PHBR5 The Complete Psionics Handook Review

Psionics are strange things, first appearing in Supplement III: Eldritch Wizardry in 1976, they have been supplemental material in every edition of the game with the exception of the 1st Edition of AD&D, which they were core. When asked about this on the Dragonfoot BBS, Gary Gygax said that he himself never used them, but had been talked into adding them to the PHB at the last minute by a group in Chicago, a decision which he quickly regretted because they weren’t written clear enough and they didn’t match up with the rest of the handbook.

It is a mystery as to the exact source, or inspiration behind psioncs, however the strongest candidate appears to be novelist Andre Norton, who appears in APPENDIX N, and in 1976 (the same year as Eldritch Wizardry came out) Gygax had flown to her home in Florida to run a game with her.
Gary had planned on omitting them from the 2nd Edition of the rules, feeling that they were unnecessary and didn’t meld well within the fantasy setting; a feeling mirrored by David Cook who did cut them from the 2e Core rules, probably planning to add them as supplemental later on. Later on turned out to be February of 1991.

Psionics have a rabid fanbase, and sooner or later they were going to have their way, but I’m not sure if PHBR5 The Complete Psionics Handbook, written by Steve Winter & Blake Mobley, was a product that anybody really wanted. While Gygax agreed that the rules needed to be rewritten for clarity, going from seven and a half pages in the PHB to a 128 page book is perhaps a bit much. This bloating has been an issue with supplemental material in the past, they would take small concepts written by Gygax and make an entire book around them, as crazy as this is, we consumers ate it up!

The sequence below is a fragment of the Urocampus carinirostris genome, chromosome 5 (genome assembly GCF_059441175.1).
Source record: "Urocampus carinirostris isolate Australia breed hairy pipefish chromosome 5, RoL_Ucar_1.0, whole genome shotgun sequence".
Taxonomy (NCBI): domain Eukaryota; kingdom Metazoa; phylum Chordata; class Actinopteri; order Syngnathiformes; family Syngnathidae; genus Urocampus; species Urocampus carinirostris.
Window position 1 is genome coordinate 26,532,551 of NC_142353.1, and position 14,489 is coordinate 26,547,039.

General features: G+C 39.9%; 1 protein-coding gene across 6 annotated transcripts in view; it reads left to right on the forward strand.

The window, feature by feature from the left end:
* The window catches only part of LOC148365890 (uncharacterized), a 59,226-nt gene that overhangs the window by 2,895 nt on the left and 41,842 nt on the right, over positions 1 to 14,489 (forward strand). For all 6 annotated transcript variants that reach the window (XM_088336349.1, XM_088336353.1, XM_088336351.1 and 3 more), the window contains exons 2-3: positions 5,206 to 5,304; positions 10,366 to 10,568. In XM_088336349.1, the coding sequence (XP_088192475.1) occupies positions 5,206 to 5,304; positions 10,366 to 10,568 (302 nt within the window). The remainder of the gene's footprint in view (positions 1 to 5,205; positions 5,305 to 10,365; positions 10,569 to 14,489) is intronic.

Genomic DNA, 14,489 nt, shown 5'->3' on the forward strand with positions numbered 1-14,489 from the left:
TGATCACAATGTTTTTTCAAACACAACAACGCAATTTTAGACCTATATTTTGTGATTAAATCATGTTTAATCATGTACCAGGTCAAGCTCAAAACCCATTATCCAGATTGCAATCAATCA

This book completely reworked the system, and greatly expanded it. Thankfully everything in this book is supplemental, so the DM always has the final say, which is needed. Players must understand that this is a book of options, and it has many many options.

CHAPTER 1: The Psionicist

The biggest change to the system is right here, it added a brand new player class who specializes in psionics. All of the information that a player needs to create their character is right here in this chapter, which is kind of nice. I know that when getting back into D&D after a long absence, we could had used something like this.

Also in this chapter, Psionic Strength Points (PSPs) are explained as well as that other cryptic stuff that mystified us when we saw psionic monsters in the Monstrous Manual.  I actually think that those things were a big motivator to selling this book, I remember that it really bugged me that I couldn’t use those monsters because I didn’t understand them, and once I bought this book, I still didn’t use them, but what are you going to do?

Additionally, there is a traditional Psionic chart for random generation of powers, now called Wild Talants (it was the 90’s and we loved being WILD), however this flips the number on the d% that you want to hit, and it’s dangerous because if you roll high it turns you into a retard.

CHAPTER 2: Psionic Combat

I always remember this stuff as being overly complex, but it really isn’t. It does require you actually reading it, but it isn’t any different than anything else in D&D, you learn more from playing than you do from reading about it.

Determining combat is fairly simple, it is treated like a proficiency check, the hard part has to deal with the weird terminology. I am a smart guy, and very well read, but the language that this book uses sometimes borders on the over-educated. Of course it also brings to mind terms found in the pulp fiction stories that inspired this genre, but that doesn’t make the terms less clunky because you or your DM will probably get terms mixed up.

CHAPTERS 3-8: Psionic Powers

This is actually where the bulk of the book comes from, the list of Sciences and Devotions was greatly expanded, and all of them are listed here. What is nice is that it is all complete to itself, you don’t need any other books; just this one. That is bonus points for it, unlike another class that shall go unnamed where the player can be required to have more books than his character does.

This is also one of this suppliment's issues, there is a lot of stuff here, yes they wanted to fill out an entire class, but it is not one that is completely supported by the core rules.

CHAPTER 9: A Psionics Campaign